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Court orders return of everything All Saints Episcopal Church plundered

By David W. Virtue, DD
April 29, 2021

Following a court determination that Bishop Ryan S. Reed and his diocese who held the majority of the parishes, (55 vs 15) were the legitimate heirs of the Diocese of Ft. Worth; one of the parishes - All Saints Episcopal Church - went on a rampage and stripped the building of literally everything.

A court injunction revealed that shortly before the Episcopalians had to vacate the church buildings, its members and contractors began stripping, packing, and moving out all the personal property they could. Like the Grinch Who Stole Christmas, they removed altars, crosses, communion vessels, vestments, office furnishings, Bibles, library books, church music, software for the HVAC system, and every knife, fork, and spatula in the kitchen.

The parish argued in a Motion for Emergency Relief that it was an "emergency," but they never said what it was. Because there was none. For 12 years the congregation had refused to leave church buildings they did not own.

A year ago, the Texas Supreme Court definitively rejected their claims. But when they were finally ordered to obey the Court's mandate and move out, they stripped, boxed, and removed all that they could, until the trial judge ordered them to stop and bring it all back. The only "emergency" is that they think the trial judge was wrong to do so.

As a matter of law, the parish is not entitled to the possession or use of these church buildings or their contents. The Court denied the motion for temporary relief and the petition for mandamus.

All Saints Episcopal Church (Fort Worth), wrongfully possessed and used the sanctuary, parish hall, rectory, and the disputed buildings and contents located at 5001 Crestline and 5003 Dexter, the court determined.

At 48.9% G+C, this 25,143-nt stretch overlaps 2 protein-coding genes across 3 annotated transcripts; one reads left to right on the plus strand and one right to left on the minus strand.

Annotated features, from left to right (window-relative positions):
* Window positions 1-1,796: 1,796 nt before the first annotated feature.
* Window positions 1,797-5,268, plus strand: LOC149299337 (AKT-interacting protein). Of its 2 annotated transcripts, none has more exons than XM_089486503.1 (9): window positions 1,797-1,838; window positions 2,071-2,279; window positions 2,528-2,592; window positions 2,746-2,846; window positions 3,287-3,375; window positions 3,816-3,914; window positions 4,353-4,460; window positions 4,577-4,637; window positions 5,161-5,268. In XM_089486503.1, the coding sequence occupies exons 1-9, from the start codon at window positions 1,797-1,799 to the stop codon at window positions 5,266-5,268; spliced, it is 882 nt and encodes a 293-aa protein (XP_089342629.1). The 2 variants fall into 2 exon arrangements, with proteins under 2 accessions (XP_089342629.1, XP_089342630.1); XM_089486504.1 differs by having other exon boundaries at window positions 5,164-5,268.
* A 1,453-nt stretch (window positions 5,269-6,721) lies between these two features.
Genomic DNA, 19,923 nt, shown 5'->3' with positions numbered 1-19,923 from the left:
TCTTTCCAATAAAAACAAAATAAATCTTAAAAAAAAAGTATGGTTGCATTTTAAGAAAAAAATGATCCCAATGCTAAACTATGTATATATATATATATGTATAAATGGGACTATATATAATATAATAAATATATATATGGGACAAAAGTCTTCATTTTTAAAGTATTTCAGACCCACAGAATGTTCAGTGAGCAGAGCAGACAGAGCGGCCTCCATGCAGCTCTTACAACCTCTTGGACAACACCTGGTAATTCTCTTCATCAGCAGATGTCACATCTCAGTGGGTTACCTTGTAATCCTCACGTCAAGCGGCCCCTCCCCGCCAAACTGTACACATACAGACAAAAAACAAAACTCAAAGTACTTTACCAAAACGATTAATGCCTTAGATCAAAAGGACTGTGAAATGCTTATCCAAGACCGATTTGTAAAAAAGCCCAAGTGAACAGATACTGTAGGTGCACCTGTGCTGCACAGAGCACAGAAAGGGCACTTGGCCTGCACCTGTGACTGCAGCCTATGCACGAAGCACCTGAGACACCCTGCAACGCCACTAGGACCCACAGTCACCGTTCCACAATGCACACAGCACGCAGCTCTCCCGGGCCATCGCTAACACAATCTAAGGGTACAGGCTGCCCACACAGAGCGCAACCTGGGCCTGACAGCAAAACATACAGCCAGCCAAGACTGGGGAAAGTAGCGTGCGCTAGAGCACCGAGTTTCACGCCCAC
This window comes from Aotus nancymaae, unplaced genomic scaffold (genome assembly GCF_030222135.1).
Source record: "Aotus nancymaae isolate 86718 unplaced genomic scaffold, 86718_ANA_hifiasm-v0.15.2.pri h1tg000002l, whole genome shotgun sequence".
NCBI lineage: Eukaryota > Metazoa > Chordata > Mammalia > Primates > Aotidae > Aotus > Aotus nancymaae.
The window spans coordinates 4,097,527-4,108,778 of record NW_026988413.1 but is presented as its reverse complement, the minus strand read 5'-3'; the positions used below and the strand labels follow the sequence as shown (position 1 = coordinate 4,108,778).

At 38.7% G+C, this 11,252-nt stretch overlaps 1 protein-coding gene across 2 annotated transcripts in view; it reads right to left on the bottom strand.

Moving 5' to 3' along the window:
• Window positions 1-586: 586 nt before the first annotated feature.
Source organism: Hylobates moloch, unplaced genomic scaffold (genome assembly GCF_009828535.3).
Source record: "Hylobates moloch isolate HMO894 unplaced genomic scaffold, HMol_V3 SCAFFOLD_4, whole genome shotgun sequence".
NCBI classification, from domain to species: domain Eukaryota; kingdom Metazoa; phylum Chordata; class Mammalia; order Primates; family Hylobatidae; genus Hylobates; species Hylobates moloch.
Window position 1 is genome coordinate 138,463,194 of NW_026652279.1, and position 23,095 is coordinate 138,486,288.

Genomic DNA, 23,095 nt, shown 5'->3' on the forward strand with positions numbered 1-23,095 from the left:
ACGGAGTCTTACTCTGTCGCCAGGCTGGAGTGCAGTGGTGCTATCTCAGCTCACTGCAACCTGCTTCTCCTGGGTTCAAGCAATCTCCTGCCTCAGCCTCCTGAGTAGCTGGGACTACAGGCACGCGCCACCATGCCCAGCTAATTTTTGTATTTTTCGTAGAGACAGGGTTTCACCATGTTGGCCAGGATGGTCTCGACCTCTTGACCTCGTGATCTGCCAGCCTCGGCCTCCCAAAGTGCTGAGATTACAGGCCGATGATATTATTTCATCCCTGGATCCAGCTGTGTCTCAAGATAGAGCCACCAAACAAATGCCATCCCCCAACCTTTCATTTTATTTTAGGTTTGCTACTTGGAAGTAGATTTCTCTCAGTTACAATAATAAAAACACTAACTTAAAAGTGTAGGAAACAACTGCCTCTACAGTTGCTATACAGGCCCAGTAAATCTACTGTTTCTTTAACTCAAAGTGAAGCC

When informed of what All Saints (Relator) was doing, the trial court ordered them "immediately" to return all the personal property that had been part of these parish buildings when Relator walked out of the Diocese and sued the Real Parties in April of 2009.

That included the funds, accounts, records, and other financial assets on hand at that time that are needed to support the parish's ministries and operations. But the parish offered no evidence that Real Parties would remove or destroy the altars, crosses, Bibles, vestments, and other personal property if they are returned where they belong. The parish didn't even claim this is a risk.

The idea is preposterous since Real Parties needed these very items so they can operate the parish today, just as Relator had been using them under a supersedeas order for years.

The Final Judgment included lists of personal property, several large endowments and trust funds to be turned over to Bishop Ryan and his diocese.

No reasonable person could read the Supreme Court's opinion as allowing Relator to keep the entire contents of the churches they were ordered to vacate. Nothing in the Supreme Court's opinion granted Relator any right to strip a parish of personal property historically used for operating that church. The trial court did not abuse its discretion by enforcing that mandate.

Bishop Ryan told VOL that St Luke’s, St Christopher’s and St Stephen’s Wichita Falls were also stripped. "Only St Stephen’s has returned everything. All Saints has returned most but not all items," he said.


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